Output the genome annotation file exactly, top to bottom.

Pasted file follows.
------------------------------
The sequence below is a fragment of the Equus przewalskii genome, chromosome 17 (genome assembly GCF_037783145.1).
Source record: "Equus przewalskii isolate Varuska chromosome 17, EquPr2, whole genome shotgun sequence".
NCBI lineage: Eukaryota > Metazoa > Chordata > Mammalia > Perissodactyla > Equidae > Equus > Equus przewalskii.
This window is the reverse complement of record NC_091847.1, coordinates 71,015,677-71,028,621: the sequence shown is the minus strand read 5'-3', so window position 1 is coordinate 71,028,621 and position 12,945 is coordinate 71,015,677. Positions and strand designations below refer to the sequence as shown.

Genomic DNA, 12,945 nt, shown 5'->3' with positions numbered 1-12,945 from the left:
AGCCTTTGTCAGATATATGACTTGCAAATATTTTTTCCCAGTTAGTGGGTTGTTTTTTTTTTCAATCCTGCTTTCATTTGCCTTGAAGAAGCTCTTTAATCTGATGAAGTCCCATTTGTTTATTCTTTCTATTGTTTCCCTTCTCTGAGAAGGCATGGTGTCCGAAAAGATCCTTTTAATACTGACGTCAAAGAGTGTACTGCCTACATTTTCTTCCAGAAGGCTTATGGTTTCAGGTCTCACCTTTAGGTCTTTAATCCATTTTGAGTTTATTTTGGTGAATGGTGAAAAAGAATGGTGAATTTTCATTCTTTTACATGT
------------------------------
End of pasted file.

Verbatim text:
The sequence below is a fragment of the Equus przewalskii genome, chromosome 17 (genome assembly GCF_037783145.1).
Source record: "Equus przewalskii isolate Varuska chromosome 17, EquPr2, whole genome shotgun sequence".
NCBI lineage: Eukaryota > Metazoa > Chordata > Mammalia > Perissodactyla > Equidae > Equus > Equus przewalskii.
This window is the reverse complement of record NC_091847.1, coordinates 71,015,677-71,028,621: the sequence shown is the minus strand read 5'-3', so window position 1 is coordinate 71,028,621 and position 12,945 is coordinate 71,015,677. Positions and strand designations below refer to the sequence as shown.

Genomic DNA, 12,945 nt, shown 5'->3' with positions numbered 1-12,945 from the left:
AGCCTTTGTCAGATATATGACTTGCAAATATTTTTTCCCAGTTAGTGGGTTGTTTTTTTTTTCAATCCTGCTTTCATTTGCCTTGAAGAAGCTCTTTAATCTGATGAAGTCCCATTTGTTTATTCTTTCTATTGTTTCCCTTCTCTGAGAAGGCATGGTGTCCGAAAAGATCCTTTTAATACTGACGTCAAAGAGTGTACTGCCTACATTTTCTTCCAGAAGGCTTATGGTTTCAGGTCTCACCTTTAGGTCTTTAATCCATTTTGAGTTTATTTTGGTGAATGGTGAAAAAGAATGGTGAATTTTCATTCTTTTACATGT